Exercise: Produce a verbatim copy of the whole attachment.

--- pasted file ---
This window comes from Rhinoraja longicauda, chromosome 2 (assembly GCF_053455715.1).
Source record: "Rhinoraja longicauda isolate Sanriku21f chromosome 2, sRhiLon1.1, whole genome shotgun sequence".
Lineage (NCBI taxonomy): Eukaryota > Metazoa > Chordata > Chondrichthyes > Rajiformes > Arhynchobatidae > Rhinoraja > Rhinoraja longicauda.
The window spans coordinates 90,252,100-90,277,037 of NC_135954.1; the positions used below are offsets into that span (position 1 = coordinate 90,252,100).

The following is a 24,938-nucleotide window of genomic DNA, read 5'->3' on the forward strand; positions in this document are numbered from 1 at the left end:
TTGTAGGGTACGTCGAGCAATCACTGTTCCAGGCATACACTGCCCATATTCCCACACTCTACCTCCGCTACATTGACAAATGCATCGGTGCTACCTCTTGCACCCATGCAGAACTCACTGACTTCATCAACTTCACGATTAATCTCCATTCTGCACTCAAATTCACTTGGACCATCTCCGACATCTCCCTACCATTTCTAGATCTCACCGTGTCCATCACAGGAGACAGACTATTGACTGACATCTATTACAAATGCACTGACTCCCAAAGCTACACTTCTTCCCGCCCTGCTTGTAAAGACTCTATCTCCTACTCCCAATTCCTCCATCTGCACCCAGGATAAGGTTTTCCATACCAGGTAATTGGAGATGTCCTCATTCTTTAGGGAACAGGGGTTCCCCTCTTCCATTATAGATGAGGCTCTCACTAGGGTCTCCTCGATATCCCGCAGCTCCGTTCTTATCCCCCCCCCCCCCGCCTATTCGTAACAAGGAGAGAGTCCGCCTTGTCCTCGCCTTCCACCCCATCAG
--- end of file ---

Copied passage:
This window comes from Rhinoraja longicauda, chromosome 2 (assembly GCF_053455715.1).
Source record: "Rhinoraja longicauda isolate Sanriku21f chromosome 2, sRhiLon1.1, whole genome shotgun sequence".
Lineage (NCBI taxonomy): Eukaryota > Metazoa > Chordata > Chondrichthyes > Rajiformes > Arhynchobatidae > Rhinoraja > Rhinoraja longicauda.
The window spans coordinates 90,252,100-90,277,037 of NC_135954.1; the positions used below are offsets into that span (position 1 = coordinate 90,252,100).

The following is a 24,938-nucleotide window of genomic DNA, read 5'->3' on the forward strand; positions in this document are numbered from 1 at the left end:
TTGTAGGGTACGTCGAGCAATCACTGTTCCAGGCATACACTGCCCATATTCCCACACTCTACCTCCGCTACATTGACAAATGCATCGGTGCTACCTCTTGCACCCATGCAGAACTCACTGACTTCATCAACTTCACGATTAATCTCCATTCTGCACTCAAATTCACTTGGACCATCTCCGACATCTCCCTACCATTTCTAGATCTCACCGTGTCCATCACAGGAGACAGACTATTGACTGACATCTATTACAAATGCACTGACTCCCAAAGCTACACTTCTTCCCGCCCTGCTTGTAAAGACTCTATCTCCTACTCCCAATTCCTCCATCTGCACCCAGGATAAGGTTTTCCATACCAGGTAATTGGAGATGTCCTCATTCTTTAGGGAACAGGGGTTCCCCTCTTCCATTATAGATGAGGCTCTCACTAGGGTCTCCTCGATATCCCGCAGCTCCGTTCTTATCCCCCCCCCCCCCGCCTATTCGTAACAAGGAGAGAGTCCGCCTTGTCCTCGCCTTCCACCCCATCAG